Rwanda said that if its government could abolish the death penalty while perpetrators of the 1994 genocide still await sentences, no country should use it, joining other countries in appealing for a global moratorium on executions.
Diplomats and human right organizations met at the United Nations to push for a global moratorium on executions with the goal of ending the death penalty altogether.
Rwandan Minister for Cooperation Rosemary Museminali said that her country, which passed a bill outlawing the death penalty earlier this year, should serve as a model for others.
"Those who killed in Rwanda ... some of them are still littered in our neighborhoods, in our region and in the rest of the world. But we still feel it is our moral obligation to preserve the right of life," said Museminali.
The African country got rid of capital punishment earlier this year in part to encourage European and other countries to extradite suspected masterminds of the genocide.
About 500,000 people in Rwanda, mostly ethnic Tutsis, were massacred in 100 days of frenzied killing led by radical Hutus. The killing ended when Tutsi-led rebels under current President Paul Kagame defeated the Hutu extremists in July 1994.
The meeting was co-hosted by the Italian Foreign Minister Massimo D'Alema, whose country began a diplomatic push to gain international support for a moratorium following the Dec. 30 execution in Iraq of Saddam Hussein.
"The death penalty is an extreme and visible act of violence. Although it is sanctioned by law, it belongs to a culture that can and should be consigned to the past," said D'Alema.
During this year's U.N. General Assembly, representatives from 101 countries agreed to form a task force to pursue the moratorium and draft a General Assembly resolution, which will need 97 votes - the majority in the 192-member U.N. General Assembly - to pass.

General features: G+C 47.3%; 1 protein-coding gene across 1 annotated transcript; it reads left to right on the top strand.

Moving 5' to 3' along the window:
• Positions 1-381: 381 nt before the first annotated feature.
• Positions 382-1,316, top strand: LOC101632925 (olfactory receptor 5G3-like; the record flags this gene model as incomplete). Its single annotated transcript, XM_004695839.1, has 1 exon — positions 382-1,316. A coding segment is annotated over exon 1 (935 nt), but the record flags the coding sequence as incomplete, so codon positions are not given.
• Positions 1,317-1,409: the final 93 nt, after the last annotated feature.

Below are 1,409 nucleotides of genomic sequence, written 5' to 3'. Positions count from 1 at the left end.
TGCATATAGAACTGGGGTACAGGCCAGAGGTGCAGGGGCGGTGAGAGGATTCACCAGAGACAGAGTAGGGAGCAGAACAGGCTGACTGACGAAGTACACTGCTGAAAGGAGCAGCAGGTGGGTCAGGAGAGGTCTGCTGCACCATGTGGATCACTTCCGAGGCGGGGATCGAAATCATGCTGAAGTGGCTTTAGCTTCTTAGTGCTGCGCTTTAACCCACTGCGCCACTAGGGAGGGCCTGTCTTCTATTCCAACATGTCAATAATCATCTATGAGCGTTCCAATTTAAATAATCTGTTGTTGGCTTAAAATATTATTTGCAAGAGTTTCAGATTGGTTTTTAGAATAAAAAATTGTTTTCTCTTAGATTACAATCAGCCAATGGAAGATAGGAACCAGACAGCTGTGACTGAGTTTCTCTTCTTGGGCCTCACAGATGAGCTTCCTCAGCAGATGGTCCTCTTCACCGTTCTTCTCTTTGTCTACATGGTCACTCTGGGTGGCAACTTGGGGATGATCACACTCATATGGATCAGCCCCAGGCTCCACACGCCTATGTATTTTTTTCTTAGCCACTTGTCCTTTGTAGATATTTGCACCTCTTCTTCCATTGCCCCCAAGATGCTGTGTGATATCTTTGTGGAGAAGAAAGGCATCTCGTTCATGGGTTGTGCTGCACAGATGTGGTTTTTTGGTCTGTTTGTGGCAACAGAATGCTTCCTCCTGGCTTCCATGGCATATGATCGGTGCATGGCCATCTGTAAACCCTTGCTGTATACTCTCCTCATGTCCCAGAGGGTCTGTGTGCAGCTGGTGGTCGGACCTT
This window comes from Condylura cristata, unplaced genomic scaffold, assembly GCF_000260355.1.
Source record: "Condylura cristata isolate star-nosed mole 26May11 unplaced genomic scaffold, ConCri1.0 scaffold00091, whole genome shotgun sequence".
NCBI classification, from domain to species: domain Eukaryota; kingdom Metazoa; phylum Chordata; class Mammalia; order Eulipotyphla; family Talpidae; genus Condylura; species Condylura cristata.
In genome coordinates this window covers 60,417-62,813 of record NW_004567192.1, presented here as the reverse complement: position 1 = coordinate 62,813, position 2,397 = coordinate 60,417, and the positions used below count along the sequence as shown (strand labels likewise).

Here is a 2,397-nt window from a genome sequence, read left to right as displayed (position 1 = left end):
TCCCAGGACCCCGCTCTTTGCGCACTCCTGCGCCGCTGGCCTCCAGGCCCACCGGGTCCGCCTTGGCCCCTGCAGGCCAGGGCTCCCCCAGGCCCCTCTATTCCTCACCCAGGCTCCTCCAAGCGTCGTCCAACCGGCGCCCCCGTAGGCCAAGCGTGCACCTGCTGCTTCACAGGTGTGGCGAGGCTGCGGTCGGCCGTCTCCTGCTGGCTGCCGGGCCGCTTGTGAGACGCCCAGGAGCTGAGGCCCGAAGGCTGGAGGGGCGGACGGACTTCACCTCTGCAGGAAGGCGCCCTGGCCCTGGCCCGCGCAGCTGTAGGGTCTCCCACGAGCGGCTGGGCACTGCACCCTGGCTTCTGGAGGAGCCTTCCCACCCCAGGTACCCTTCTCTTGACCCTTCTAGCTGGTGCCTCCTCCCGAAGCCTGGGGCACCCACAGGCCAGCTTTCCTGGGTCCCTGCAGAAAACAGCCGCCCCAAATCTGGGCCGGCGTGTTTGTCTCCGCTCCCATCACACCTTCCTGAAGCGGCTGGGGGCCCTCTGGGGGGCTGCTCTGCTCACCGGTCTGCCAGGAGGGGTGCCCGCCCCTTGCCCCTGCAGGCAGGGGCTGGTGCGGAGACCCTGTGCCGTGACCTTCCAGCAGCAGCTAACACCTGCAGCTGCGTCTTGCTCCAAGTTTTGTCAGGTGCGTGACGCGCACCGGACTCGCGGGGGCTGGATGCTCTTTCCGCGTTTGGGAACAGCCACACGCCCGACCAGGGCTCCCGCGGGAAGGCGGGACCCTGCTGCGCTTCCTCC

The death penalty is no longer carried out in 130 countries, including the 27-nation European Union, which has fought for global abolition. The U.S. and China, which both have the death penalty, oppose the moratorium. So does the conservative government of EU member Poland, even though the country has no capital punishment.
D'Alema said the group was realistic about the strength of the opposition, which is why they are pushing for a moratorium before complete abolition.
"For the initiative to be genuinely transregional and mobilize worldwide political support around a common purposed, our focus today should be on the goal of a moratorium," he said.
Matteo Mecacci of Hands Off Cain, a Rome-based anti-death penalty group, said the moratorium allows countries that have capital punishment "to take a step towards the abolition, while at the same time makes it possible to save thousands of lives."
According to Hands Off Cain, more people were put to death last year - 5,628 - than in either of the previous two years, with China alone accounting for 5,000 executions. Iran ranks second with at least 215 people put to death.
The United States has executed at least 40 people this year, according the Death Penalty Information Center, a Washington-based organization that examines problems with the capital punishment system.
But Hands Off Cain said that countries are increasingly renouncing it.
Deputy British Ambassador Karen Pierce told the meeting that Britain is a "strong supporter" of the EU position and hoped a U.N. General Assembly resolution calling for a moratorium would gain enough support to pass. The resolution has failed in past years.
"We hope that when the resolution comes to the floor it will be able to attract the widest possible support," said Pierce.
Larry Cox, executive director of Amnesty International USA, said "the death penalty cannot be reconciled with respect to human rights."
"The death penalty is used in a discriminatory manner. It's victims are often the poor, minorities and the marginalized," said Cox.
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